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Food From the Heart 

Dining should be more than just a vehicle to sate hunger pangs; it should bring alive a range of senses, emotions and enjoyment that make it memorable. That's the attitude with which Chef Duke LoCicero, owner of Cafe Giovanni (117 Decatur St., 529-2154; www.cafegiovanni.com) approaches every dish and every customer at his restaurant.

"What we give here, what I feel makes us different, is an experience," says LoCicero. "It's not just having a cocktail or a meal. Food is a lot of things: food is religious, it is spiritual, it is sensual. Watching people when they love what you're doing (with the food) takes it to another level."

The words "typical Italian cuisine" don't apply at Cafe Giovanni. LoCicero and Sous Chef Michael Mehiel make certain of that, keeping the evolving menu -- which is revamped seasonally, including a change to winter fare this week -- exciting and constantly updated with new Louisiana seafood and Creole specials each week. That quest to consistently surprise even regulars and impart new taste sensations has won LoCicero and Cafe Giovanni more than a dozen awards and special citations over the years, including USA Chef of the Year in 2002, four-time winner of the Louisiana Gold Culinary Classic Medal and many more.

"I really love what I do," LoCicero says. "I couldn't see myself doing anything else." Part of the excitement for him is the adventure of inventing new taste treats. "You have to change and keep the menu fresh," he says. "We've been very lucky for 13 years to keep Giovanni's new, always changing."

Adding to the enjoyment of the food itself is the atmosphere of the elegant dining room, a space that feels comfortably roomy but still cozy and even has a patio for special parties. The service is attentive but never rushed and the wine and cocktail menus are filled with premium brands and lots of choices. On Wednesday, Thursday and Friday nights, a pianist and opera singer entertain during dinner hours. For added convenience, Cafe Giovanni offers discounted parking, $5 for four hours, at the nearby Marriott Hotel.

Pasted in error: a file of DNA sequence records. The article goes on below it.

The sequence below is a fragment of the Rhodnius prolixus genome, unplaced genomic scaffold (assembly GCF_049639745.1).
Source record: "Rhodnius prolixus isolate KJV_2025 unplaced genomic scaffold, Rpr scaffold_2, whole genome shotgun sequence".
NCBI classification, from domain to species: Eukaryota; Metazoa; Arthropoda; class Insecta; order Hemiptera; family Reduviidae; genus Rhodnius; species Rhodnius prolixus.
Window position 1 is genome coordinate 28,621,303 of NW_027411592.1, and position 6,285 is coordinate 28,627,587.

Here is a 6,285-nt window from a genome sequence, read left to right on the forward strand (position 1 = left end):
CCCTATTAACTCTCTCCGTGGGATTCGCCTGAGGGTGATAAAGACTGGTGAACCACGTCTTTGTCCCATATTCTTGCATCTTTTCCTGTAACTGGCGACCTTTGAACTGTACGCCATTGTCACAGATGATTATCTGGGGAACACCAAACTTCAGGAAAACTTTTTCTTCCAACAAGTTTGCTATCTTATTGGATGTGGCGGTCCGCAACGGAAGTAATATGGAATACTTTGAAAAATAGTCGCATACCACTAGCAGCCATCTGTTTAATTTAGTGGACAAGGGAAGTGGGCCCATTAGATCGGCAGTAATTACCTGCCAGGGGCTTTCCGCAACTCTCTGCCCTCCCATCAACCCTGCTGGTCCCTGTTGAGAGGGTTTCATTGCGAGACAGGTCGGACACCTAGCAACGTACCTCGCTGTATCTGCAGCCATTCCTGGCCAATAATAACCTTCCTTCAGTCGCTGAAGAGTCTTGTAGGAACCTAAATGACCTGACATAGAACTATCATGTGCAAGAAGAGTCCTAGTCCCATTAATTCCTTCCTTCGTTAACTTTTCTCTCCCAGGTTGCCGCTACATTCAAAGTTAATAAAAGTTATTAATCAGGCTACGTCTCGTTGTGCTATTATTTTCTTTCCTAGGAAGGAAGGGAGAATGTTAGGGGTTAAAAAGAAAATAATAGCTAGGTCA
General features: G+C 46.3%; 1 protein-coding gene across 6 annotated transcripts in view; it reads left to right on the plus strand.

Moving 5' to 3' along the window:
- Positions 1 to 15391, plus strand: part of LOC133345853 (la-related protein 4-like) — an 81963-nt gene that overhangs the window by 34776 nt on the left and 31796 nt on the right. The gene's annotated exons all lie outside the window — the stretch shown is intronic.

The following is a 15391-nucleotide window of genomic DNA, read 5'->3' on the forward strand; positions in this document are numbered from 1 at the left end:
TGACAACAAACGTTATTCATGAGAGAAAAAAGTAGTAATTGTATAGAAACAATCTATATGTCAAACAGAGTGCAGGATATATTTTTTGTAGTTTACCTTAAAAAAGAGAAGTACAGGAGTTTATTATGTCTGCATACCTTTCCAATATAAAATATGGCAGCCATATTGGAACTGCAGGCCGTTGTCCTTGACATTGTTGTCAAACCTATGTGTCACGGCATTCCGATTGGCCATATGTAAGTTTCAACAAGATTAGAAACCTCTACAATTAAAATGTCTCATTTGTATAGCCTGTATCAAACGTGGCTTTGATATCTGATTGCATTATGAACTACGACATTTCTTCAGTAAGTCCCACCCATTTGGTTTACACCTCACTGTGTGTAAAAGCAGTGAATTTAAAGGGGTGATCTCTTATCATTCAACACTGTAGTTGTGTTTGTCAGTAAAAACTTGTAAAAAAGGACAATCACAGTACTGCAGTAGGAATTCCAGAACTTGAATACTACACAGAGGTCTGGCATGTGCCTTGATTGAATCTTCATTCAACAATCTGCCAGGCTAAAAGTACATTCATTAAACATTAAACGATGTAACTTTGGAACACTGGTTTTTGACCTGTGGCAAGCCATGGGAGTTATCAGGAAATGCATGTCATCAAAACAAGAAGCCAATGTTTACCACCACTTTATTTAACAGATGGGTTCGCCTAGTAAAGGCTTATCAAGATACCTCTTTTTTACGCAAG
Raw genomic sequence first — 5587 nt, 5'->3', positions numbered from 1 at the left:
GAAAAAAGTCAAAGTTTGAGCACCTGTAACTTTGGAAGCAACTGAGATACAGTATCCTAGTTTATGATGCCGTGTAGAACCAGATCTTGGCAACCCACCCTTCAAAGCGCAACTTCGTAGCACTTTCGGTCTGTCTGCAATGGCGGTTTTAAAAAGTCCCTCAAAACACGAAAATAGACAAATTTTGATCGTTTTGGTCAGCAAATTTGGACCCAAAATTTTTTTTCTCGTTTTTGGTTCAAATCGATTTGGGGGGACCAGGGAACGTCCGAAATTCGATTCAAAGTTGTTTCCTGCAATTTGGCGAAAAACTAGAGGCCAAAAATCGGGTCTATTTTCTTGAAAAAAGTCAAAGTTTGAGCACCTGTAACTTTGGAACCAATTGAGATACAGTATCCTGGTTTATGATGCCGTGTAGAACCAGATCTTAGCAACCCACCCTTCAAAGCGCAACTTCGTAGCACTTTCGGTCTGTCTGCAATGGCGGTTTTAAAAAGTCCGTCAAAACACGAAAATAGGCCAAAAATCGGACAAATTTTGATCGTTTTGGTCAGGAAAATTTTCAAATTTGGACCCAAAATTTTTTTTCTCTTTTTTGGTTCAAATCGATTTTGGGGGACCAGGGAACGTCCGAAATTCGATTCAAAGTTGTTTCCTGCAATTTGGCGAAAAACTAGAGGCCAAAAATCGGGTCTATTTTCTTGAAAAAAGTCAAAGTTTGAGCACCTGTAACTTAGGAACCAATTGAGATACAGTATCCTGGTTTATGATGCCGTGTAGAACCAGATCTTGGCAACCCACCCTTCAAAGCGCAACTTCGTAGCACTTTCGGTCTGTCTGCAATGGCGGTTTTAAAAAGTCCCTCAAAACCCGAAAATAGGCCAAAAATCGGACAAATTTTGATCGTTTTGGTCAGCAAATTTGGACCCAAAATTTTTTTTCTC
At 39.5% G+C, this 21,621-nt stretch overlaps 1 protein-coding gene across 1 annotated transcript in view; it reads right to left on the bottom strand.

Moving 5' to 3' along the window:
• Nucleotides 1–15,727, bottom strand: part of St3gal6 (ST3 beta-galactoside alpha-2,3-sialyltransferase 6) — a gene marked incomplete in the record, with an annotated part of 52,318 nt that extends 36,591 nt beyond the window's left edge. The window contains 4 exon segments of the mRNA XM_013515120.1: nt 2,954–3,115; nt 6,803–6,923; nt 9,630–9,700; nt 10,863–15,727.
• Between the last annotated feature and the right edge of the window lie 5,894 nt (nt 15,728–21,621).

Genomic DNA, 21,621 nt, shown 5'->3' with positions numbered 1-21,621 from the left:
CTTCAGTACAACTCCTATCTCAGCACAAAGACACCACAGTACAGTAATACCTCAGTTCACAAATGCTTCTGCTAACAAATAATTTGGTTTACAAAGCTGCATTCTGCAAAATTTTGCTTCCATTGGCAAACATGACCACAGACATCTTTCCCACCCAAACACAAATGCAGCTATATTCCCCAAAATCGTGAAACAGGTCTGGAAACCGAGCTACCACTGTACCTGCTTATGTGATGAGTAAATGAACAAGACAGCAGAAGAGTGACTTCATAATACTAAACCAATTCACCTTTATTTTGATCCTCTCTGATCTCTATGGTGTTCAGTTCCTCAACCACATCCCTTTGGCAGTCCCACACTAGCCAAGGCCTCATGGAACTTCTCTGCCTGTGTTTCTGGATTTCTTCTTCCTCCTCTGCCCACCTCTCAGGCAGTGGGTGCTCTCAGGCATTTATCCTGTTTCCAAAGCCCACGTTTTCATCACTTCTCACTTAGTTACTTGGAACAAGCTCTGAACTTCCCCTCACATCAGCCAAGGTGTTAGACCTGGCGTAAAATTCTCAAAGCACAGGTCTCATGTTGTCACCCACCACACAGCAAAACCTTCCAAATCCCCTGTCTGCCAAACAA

Open just a month ago at the restaurant is the new Belli Baci lounge (Italian for "beautiful kisses"), which has an elegant and inviting atmosphere. The walls and velvet curtains are luscious red, there are cushy leather love seats in addition to conventional bar tables and chairs, and the music is a random mix of everyone's favorites, ranging from jazz to pop to Frank Sinatra. Customers can have appetizers or an entire meal there.

LoCicero approaches cocktails the way he does his food menu in the main restaurant, starting each concoction with fresh ingredients made from scratch in house, including the flavored simple syrups used in the specialty drinks. One of the best items is his signature bloody Mary spiced with a dose of Chef Duke's special hot sauce made with roasted habanera peppers. This hot sauce, seven different tomato sauces and a line of special seasonings can be purchased at the restaurant as well as at www.chefduke.com.

The restaurant is open for lunch on Fridays and dinner every night.

At Home with Beauty

The world is a beautiful place to Cynthia Brannan, manager of Royal Crescent Interiors (4118 Magazine St., 891-5600), especially when she looks around the 6-year-old Uptown shop at the homey vignettes she's created to show off all the furniture and decorative accessories available at the store.

"Just looking around makes me happy," she says. "It's beautiful surroundings with beautiful things."

Brannan, who shops for the store at market as well as managing it day to day, says she endeavors to keep a range of merchandise in stock, including furniture, lamps, silk flower arrangements, vases, artworks, and even decorative soaps.

"We have a mixture of things," Brannan says. "We have some English and a couple of French furniture pieces, hand-painted furniture, and I'm going to be getting more Italian walnut pieces, hopefully in the beginning of next year."

Popular sellers include aubusson and woven pillows from China, reproductions of classic lamp styles in porcelain, tole and wood, candleholders, statuary, antique botanicals and other uncommon finds.

"I have an open mind (when I go to market), she says. "If I fall in love with it, I buy it and just find a place for it in the shop. I'm always looking for new vendors and something that is a little different, but high quality." Just walking in the shop, you might think you are in a high-end antiques store, until you notice the reasonable prices, and Brannan attributes much of that impression to the layout. "Since it is a cottage, we like to present the pieces as if they were in your own home," she says. "I enjoy decorating it and moving things around, giving it a new look about once a month or so." She also will go to people's homes to help them decide what in the store will look best in their house and will even shop for special items a customer wants when she goes to market.

click to enlarge Chef Duke LoCicero toasts with his signature bloody Mary at his newly opened Belli Baci Lounge at Cafe Giovanni in the French Quarter.
  • Chef Duke LoCicero toasts with his signature bloody Mary at his newly opened Belli Baci Lounge at Cafe Giovanni in the French Quarter.
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